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Market Insider | What's Shaking | Earnings to Watch | Before the Bell

Check out which companies are making headlines before the bell on Friday:

Dell — A special committee has recommended that shareholders approve the buyout bid led by CEO Michael Dell, saying the $13.65 per share offer is the best alternative.

General Electric — The company's GE Capital unit has sold an $807 million restaurant portfolio to American Realty Capital Properties (ARCP).

Sony — The stock has risen in recent days as the company evaluates investor Daniel Loeb's proposal to spin off its entertainment unit. The stock has risen 2.7 percent this month, and CNBC's David Faber reported Thursday that Sony has hired Morgan Stanley and Citigroup to consider its options. CEO Kazuo Hirai told CNBC's Closing Bell that the proposal will be thoroughly evaluated.

American Eagle Outfitters — The retailer increased its quarterly dividend by 14 percent to 12-1/2 cents per share. The new dividend is payable on July 12 to shareholders of record on July 1.

Saks — Speculation continues on whether the retail chain will be merged with Neiman Marcus, which is owned by private equity firms TPG and Warburg Pincus. Dow Jones is reporting that Neiman Marcus turned down a proposal which would see KKR make an investment in Saks and then see the two retail chains combine.

Krispy Kreme— Krispy Kreme earned 20 cents per share, excluding certain items, for the first quarter, three cents above estimates. Revenue was also above consensus, and the doughnut chain also raised its full year forecast because of improved sales.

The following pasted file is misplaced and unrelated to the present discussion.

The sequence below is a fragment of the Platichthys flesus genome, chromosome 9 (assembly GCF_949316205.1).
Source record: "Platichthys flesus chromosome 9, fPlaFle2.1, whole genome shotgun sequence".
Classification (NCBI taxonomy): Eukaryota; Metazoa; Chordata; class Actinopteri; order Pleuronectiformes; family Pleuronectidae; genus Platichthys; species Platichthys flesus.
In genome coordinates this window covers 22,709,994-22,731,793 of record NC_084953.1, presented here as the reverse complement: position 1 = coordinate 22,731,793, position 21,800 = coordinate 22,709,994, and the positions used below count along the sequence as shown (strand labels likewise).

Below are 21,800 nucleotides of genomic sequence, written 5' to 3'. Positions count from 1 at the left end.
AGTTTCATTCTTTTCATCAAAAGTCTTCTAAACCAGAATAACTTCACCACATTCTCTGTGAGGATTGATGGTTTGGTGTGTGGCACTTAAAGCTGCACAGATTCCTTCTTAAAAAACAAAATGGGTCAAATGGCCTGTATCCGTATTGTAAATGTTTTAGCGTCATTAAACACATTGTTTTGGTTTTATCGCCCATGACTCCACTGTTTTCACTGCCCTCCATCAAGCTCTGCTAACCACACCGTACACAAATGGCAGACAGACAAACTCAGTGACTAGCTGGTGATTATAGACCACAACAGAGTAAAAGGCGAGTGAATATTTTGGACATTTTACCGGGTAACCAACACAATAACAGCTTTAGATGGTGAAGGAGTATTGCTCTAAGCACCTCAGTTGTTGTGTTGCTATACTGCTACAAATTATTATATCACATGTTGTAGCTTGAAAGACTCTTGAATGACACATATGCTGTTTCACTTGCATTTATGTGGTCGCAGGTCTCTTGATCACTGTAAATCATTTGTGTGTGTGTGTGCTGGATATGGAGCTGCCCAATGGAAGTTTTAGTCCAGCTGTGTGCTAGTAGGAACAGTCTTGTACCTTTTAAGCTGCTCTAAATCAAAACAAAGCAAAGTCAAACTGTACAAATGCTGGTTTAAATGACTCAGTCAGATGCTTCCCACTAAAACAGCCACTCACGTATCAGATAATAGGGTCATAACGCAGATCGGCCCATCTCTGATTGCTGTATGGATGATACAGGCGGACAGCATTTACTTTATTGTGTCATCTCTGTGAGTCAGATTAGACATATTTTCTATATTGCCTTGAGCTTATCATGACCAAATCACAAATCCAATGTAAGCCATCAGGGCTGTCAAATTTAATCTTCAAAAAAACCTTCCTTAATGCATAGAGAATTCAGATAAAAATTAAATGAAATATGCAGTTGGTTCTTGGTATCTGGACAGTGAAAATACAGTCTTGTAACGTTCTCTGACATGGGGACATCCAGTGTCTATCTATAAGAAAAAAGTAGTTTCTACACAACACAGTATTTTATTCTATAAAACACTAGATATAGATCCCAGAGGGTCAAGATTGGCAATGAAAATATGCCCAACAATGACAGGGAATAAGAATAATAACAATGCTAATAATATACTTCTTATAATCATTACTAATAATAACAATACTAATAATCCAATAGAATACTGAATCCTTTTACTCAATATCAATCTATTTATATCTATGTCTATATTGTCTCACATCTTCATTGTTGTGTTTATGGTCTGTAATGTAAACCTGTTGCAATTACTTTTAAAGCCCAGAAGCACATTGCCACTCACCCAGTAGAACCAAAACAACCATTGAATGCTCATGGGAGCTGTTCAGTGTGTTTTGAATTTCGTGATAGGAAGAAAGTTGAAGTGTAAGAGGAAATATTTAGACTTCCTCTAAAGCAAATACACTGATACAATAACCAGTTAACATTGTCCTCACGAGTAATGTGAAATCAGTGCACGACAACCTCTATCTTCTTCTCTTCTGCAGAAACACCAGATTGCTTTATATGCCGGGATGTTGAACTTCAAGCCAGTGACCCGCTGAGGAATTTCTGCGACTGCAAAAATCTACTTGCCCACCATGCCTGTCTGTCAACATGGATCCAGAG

Splunk — Splunk reported a first quarter loss of 6 cents per share, in line with estimates, although revenue exceeded forecasts. The data analysis firm also raised its full year revenue outlook.

Lions Gate — The company earned 51 cents per share, excluding certain items, for its fourth quarter, beating estimates by seven cents, while revenue was well above analyst forecasts. The movie studio has benefited from the success of "The Hunger Games" and a deal which gave it control of the "Twilight" movies.

Palo Alto Networks — Palo Alto earned 6 cents per share for its third quarter, a penny above estimates. Revenue, however, fell short of forecasts, with investors keying in on a significant shortfall in cash flow from operations. That number came in at $15.2 million, well below Street consensus of $26.3 million for the network security technology company.

Clearwire —The wireless services provider has acknowledged receiving Dish Network's (DISH) improved takeover bid of $4.40 per share, and said a special committee will review the new proposal.

Intel —The chipmaker will provide the processor for a new version of Samsung's Galaxy Tablet, according to Reuters. Intel's Clover Trail chip will be included in the Galaxy Tab 10.1.

Toyota — The automaker sees a "good chance" that it will sell a record number of Lexus vehicles this year, thanks in part to a weaker yen.

Apple — Apple raised prices for its iPads and iPods in Japan, the latest foreign company to raise prices in response to a greater than 20 percent drop in the value of the yen since mid-November.

Boeing — Boeing won a $6 billion order for 60 of its 737 MAX jets from British travel firm TUI Travel. Separately, Boeing said the 737 MAX will burn about 13 percent less fuel than originally anticipated.

Procter & Gamble — P&G will regroup its various products and brands into four sectors, according to the Wall Street Journal. Each sector will have a president who will report to its recently returned CEO, A.G. Lafley.

(Read More: See CNBC's Market Insider Blog)

—By CNBC's Peter Schacknow

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